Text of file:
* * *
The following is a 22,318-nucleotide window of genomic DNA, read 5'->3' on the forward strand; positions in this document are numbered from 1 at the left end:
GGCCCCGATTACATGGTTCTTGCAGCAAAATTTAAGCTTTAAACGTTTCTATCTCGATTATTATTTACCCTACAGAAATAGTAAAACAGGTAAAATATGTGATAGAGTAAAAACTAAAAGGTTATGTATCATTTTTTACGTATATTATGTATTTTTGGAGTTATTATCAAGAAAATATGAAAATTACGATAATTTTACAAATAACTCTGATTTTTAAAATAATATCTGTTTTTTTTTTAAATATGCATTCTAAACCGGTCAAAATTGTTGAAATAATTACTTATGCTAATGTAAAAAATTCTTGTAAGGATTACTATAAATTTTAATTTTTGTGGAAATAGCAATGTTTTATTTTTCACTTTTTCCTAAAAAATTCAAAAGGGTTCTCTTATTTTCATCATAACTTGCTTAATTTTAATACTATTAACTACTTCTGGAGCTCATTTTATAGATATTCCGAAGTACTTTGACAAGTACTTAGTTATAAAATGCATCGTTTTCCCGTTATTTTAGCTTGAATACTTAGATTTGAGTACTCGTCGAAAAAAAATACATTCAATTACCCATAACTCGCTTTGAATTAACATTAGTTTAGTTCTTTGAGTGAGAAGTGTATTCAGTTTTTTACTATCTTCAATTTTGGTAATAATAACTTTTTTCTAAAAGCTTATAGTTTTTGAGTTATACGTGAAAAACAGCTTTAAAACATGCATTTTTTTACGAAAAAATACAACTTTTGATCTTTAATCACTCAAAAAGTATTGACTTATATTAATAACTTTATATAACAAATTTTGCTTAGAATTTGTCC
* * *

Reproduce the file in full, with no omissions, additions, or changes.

The following is a 22,318-nucleotide window of genomic DNA, read 5'->3' on the forward strand; positions in this document are numbered from 1 at the left end:
GGCCCCGATTACATGGTTCTTGCAGCAAAATTTAAGCTTTAAACGTTTCTATCTCGATTATTATTTACCCTACAGAAATAGTAAAACAGGTAAAATATGTGATAGAGTAAAAACTAAAAGGTTATGTATCATTTTTTACGTATATTATGTATTTTTGGAGTTATTATCAAGAAAATATGAAAATTACGATAATTTTACAAATAACTCTGATTTTTAAAATAATATCTGTTTTTTTTTTAAATATGCATTCTAAACCGGTCAAAATTGTTGAAATAATTACTTATGCTAATGTAAAAAATTCTTGTAAGGATTACTATAAATTTTAATTTTTGTGGAAATAGCAATGTTTTATTTTTCACTTTTTCCTAAAAAATTCAAAAGGGTTCTCTTATTTTCATCATAACTTGCTTAATTTTAATACTATTAACTACTTCTGGAGCTCATTTTATAGATATTCCGAAGTACTTTGACAAGTACTTAGTTATAAAATGCATCGTTTTCCCGTTATTTTAGCTTGAATACTTAGATTTGAGTACTCGTCGAAAAAAAATACATTCAATTACCCATAACTCGCTTTGAATTAACATTAGTTTAGTTCTTTGAGTGAGAAGTGTATTCAGTTTTTTACTATCTTCAATTTTGGTAATAATAACTTTTTTCTAAAAGCTTATAGTTTTTGAGTTATACGTGAAAAACAGCTTTAAAACATGCATTTTTTTACGAAAAAATACAACTTTTGATCTTTAATCACTCAAAAAGTATTGACTTATATTAATAACTTTATATAACAAATTTTGCTTAGAATTTGTCC